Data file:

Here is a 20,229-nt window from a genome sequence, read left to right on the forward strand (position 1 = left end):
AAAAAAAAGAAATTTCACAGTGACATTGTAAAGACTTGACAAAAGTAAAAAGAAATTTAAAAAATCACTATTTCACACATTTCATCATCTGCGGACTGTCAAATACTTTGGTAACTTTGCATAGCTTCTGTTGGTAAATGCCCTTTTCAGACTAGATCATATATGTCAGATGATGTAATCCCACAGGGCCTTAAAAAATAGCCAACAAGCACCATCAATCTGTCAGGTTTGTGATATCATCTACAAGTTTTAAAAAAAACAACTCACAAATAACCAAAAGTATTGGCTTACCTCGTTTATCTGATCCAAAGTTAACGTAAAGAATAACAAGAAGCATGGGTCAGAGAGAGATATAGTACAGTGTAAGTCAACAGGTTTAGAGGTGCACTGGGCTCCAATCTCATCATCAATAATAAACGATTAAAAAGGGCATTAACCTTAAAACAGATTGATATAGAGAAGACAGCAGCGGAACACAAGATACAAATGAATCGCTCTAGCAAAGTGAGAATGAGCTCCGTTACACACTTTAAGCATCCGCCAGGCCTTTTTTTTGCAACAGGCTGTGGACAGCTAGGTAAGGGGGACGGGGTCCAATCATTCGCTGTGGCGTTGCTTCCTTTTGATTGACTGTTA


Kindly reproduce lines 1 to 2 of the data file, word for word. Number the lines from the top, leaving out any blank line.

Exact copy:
Here is a 20,229-nt window from a genome sequence, read left to right on the forward strand (position 1 = left end):
AAAAAAAAGAAATTTCACAGTGACATTGTAAAGACTTGACAAAAGTAAAAAGAAATTTAAAAAATCACTATTTCACACATTTCATCATCTGCGGACTGTCAAATACTTTGGTAACTTTGCATAGCTTCTGTTGGTAAATGCCCTTTTCAGACTAGATCATATATGTCAGATGATGTAATCCCACAGGGCCTTAAAAAATAGCCAACAAGCACCATCAATCTGTCAGGTTTGTGATATCATCTACAAGTTTTAAAAAAAACAACTCACAAATAACCAAAAGTATTGGCTTACCTCGTTTATCTGATCCAAAGTTAACGTAAAGAATAACAAGAAGCATGGGTCAGAGAGAGATATAGTACAGTGTAAGTCAACAGGTTTAGAGGTGCACTGGGCTCCAATCTCATCATCAATAATAAACGATTAAAAAGGGCATTAACCTTAAAACAGATTGATATAGAGAAGACAGCAGCGGAACACAAGATACAAATGAATCGCTCTAGCAAAGTGAGAATGAGCTCCGTTACACACTTTAAGCATCCGCCAGGCCTTTTTTTTGCAACAGGCTGTGGACAGCTAGGTAAGGGGGACGGGGTCCAATCATTCGCTGTGGCGTTGCTTCCTTTTGATTGACTGTTA